As an Aussie living in Manchester, here’s another tip of what not to do in London…….. Don’t leave the confines of the M25 and not see the rest of the UK!!!
Good call! Hope it’s starting to warm up a little bit over there for you now, Shane.
some great advice here – certainly made me smile – one other good bit of advice – never under any circumstance touch the black handrail on tube escalators.
Thanks for this travel tips to London especially in riding the Tube.
Anyway I noticed a link error about the – London Tube etiquette.
And thank you for pointing that out! It’s all fixed now.
Haha great advice! I live in London and couldn’t agree more, especially with the ‘tube rule’ 🙂
The best Indian restaurants (quality of food & service) on Brick Lane are the ones that don’t stand outside touting for business. Living just 5 minutes walk from Brick Lane, there’s some great Indian restaurants in close proximity to Brick Lane that we prefer to go to as their offering is the real deal and a higher standard – they’re not watering down what’s on offer to cover the costs of the special the Brick Lane establishments lure you in with.
Here you go, travel peeps – some great tips about Brick Lane from someone who lives nearby! Thanks for the great advice
I had a really traumatic experience on the Tube. It was Green Park at 5:15pm. Absoloutely crazy busy. The gates were open. My friend walked through. My boyfriend walked through. I walked- ARGH! The gates closed on me. My arm and shopping bags were on one side of the gate and the rest of me on the other. I tried to lean backwards to put my ticket in the slot but I was trapped and couldn’t reach. The throng of commuters behind me was getting bigger and bigger and I could hear loud tutting noises and exclamations of ‘Oh for fucks sake’ (under their breathe of course- this being Britain!). My “friends” meanwhile were almost dying of laughter. Red faces, bodies buckled over, knee slapping. I had to be rescued by a Tube staff worker. I little bit of me died that day. That, is the end of my tragically embarassing story. The moral? Use the Tube cautiously or walk!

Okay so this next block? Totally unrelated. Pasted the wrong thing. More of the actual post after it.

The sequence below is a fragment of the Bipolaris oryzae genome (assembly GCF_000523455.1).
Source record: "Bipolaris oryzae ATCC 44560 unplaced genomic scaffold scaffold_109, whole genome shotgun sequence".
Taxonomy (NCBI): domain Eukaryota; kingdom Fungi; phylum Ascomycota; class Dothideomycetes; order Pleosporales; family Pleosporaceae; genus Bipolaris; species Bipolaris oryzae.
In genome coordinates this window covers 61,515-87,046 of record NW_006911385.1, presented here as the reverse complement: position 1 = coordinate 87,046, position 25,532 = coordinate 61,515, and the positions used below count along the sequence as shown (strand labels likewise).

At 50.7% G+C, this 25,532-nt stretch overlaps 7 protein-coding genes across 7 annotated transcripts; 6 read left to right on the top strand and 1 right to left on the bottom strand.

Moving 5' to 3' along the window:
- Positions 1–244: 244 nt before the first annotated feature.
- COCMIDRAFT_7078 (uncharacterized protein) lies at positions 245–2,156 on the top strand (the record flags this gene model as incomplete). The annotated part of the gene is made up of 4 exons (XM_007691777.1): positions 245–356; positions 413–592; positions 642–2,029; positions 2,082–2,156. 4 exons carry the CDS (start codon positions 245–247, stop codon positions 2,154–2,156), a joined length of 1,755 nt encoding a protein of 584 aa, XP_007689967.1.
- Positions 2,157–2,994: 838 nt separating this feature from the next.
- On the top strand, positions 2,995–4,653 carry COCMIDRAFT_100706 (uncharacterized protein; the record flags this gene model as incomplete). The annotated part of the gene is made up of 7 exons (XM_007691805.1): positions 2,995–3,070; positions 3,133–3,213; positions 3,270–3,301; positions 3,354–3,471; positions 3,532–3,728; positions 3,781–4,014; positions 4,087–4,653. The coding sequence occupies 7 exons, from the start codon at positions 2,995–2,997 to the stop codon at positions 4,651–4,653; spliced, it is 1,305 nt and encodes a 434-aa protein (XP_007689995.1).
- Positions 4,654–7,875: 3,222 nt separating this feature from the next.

Haha, what a story! I feel bad for you – partly because I could have been one of those people muttering under their breath about this annoying tourist! Honestly, within a couple of months of moving to London from New Zealand I would mutter “bloody tourists” under my breath! I realise, now, how awful that was!
I’ve actually found that the cheapest theater tickets come from the theater’s own box office, go in person and sweet talk the guy on the desk, they can cut you good deals. ( talking as a Londoner)
Other than that, yep, you’re pretty much right. , I’d say stay away from public transport completely, it’s good but central London is tiny, just walk.
Wow, that’s a great tip that I never thought of! Haha, it’s cheeky but well worth a try! As for the central city being tiny – you’re right, even Londoners forget that fact and spend ages trying to push onto the Tube when they could just walk!
Great tip on the theater tickets!
I’ve been coming to London every year for the past four years now with my dad. It’s our annual trip and we always go see a musical. We normally buy our tickets online, way in advance, but we’d like to try and get some on spot this year.
Don’t know if the sweet talk will work with my dad next to me, though:)
Actually being serious as you ask for tips x try to use buses rather than tubes as there’s some really beautiful architecture to see
Good call. We lived in Putney so I’d always take newbies to town on the #14 bus, which took in some excellent sights – across the Thames, past Stamford Bridge, Harrods, Hyde Park and into Piccadilly. Cheaper than forking out for a proper bus tour!
Went to greenwich last year and we took the river bus back to ‘the center’.
Great views as well
I’ve never seen Chavs playing music on a tube and I’ve only pushed 11 tourists down the tube escalator, ha ha ha only joking its 4 😉
Served them right! Haha